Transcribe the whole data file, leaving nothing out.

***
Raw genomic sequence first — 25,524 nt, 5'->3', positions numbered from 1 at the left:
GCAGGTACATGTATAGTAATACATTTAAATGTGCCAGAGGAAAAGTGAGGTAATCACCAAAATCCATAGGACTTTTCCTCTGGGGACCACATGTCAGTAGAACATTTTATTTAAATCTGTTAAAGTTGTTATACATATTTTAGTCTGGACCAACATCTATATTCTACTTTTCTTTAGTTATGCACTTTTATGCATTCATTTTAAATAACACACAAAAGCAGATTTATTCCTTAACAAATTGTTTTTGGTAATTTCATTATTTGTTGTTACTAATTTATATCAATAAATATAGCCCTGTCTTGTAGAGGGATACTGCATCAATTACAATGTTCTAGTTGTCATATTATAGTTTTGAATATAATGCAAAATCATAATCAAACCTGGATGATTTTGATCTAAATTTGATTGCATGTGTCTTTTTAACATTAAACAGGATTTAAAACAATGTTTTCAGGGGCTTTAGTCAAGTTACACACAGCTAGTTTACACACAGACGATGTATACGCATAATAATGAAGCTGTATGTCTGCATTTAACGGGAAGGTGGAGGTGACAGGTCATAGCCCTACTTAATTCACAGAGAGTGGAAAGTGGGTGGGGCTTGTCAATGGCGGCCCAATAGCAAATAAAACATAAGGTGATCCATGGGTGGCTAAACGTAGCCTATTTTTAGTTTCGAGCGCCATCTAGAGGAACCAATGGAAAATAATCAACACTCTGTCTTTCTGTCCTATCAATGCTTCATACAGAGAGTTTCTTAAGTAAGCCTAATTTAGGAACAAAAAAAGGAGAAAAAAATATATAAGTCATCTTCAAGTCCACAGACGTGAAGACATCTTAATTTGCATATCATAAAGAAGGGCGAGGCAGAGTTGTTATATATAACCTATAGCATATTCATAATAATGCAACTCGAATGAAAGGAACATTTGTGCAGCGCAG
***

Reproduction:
Raw genomic sequence first — 25,524 nt, 5'->3', positions numbered from 1 at the left:
GCAGGTACATGTATAGTAATACATTTAAATGTGCCAGAGGAAAAGTGAGGTAATCACCAAAATCCATAGGACTTTTCCTCTGGGGACCACATGTCAGTAGAACATTTTATTTAAATCTGTTAAAGTTGTTATACATATTTTAGTCTGGACCAACATCTATATTCTACTTTTCTTTAGTTATGCACTTTTATGCATTCATTTTAAATAACACACAAAAGCAGATTTATTCCTTAACAAATTGTTTTTGGTAATTTCATTATTTGTTGTTACTAATTTATATCAATAAATATAGCCCTGTCTTGTAGAGGGATACTGCATCAATTACAATGTTCTAGTTGTCATATTATAGTTTTGAATATAATGCAAAATCATAATCAAACCTGGATGATTTTGATCTAAATTTGATTGCATGTGTCTTTTTAACATTAAACAGGATTTAAAACAATGTTTTCAGGGGCTTTAGTCAAGTTACACACAGCTAGTTTACACACAGACGATGTATACGCATAATAATGAAGCTGTATGTCTGCATTTAACGGGAAGGTGGAGGTGACAGGTCATAGCCCTACTTAATTCACAGAGAGTGGAAAGTGGGTGGGGCTTGTCAATGGCGGCCCAATAGCAAATAAAACATAAGGTGATCCATGGGTGGCTAAACGTAGCCTATTTTTAGTTTCGAGCGCCATCTAGAGGAACCAATGGAAAATAATCAACACTCTGTCTTTCTGTCCTATCAATGCTTCATACAGAGAGTTTCTTAAGTAAGCCTAATTTAGGAACAAAAAAAGGAGAAAAAAATATATAAGTCATCTTCAAGTCCACAGACGTGAAGACATCTTAATTTGCATATCATAAAGAAGGGCGAGGCAGAGTTGTTATATATAACCTATAGCATATTCATAATAATGCAACTCGAATGAAAGGAACATTTGTGCAGCGCAG